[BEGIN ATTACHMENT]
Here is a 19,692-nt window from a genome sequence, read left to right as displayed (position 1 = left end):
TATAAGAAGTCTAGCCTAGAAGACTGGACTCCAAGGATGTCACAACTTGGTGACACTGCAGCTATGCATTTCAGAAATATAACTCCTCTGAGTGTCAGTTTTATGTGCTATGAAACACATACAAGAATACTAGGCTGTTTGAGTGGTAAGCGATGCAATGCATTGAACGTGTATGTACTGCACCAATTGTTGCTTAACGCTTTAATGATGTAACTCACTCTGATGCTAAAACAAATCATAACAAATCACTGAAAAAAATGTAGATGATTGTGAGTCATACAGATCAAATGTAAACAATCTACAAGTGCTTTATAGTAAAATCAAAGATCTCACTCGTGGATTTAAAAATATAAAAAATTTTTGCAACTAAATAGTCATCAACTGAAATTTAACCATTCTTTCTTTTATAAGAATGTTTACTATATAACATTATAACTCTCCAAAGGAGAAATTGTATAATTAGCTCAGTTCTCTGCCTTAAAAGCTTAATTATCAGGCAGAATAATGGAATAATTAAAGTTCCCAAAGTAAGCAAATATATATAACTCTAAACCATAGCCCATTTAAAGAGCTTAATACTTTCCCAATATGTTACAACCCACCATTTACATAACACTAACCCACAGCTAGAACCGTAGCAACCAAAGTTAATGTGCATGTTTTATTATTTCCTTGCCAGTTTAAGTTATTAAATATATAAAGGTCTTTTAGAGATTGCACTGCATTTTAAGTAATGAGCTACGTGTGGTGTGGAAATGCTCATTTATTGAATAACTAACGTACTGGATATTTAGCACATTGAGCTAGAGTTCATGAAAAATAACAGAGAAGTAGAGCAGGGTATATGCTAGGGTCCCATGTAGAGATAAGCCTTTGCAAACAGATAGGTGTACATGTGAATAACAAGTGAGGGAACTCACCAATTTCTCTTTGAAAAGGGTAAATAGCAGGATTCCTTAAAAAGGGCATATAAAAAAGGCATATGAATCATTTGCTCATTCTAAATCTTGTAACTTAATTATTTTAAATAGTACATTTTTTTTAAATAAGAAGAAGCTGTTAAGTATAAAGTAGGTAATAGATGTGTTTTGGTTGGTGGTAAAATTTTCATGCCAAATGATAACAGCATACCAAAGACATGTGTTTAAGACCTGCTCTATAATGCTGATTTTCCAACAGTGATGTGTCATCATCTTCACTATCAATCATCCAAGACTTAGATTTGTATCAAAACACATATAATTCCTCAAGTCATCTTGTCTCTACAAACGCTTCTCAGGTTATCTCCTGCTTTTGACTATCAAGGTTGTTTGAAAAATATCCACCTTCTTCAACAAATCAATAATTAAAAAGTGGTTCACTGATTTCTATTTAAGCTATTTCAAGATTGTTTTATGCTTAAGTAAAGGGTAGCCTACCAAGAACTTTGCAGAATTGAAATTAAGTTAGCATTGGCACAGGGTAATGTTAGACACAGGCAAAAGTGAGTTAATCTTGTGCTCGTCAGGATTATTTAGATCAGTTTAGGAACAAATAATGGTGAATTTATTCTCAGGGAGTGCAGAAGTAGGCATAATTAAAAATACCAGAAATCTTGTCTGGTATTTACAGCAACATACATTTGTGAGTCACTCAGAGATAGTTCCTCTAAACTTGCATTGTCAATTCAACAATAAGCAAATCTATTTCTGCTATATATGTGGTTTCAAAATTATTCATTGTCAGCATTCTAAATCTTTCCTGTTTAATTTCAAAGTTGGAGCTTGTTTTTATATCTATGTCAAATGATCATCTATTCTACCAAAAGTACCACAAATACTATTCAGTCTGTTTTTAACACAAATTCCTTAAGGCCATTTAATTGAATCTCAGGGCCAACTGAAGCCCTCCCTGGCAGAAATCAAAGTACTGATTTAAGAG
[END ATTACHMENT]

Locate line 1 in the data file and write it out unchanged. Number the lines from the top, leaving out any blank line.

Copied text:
Here is a 19,692-nt window from a genome sequence, read left to right as displayed (position 1 = left end):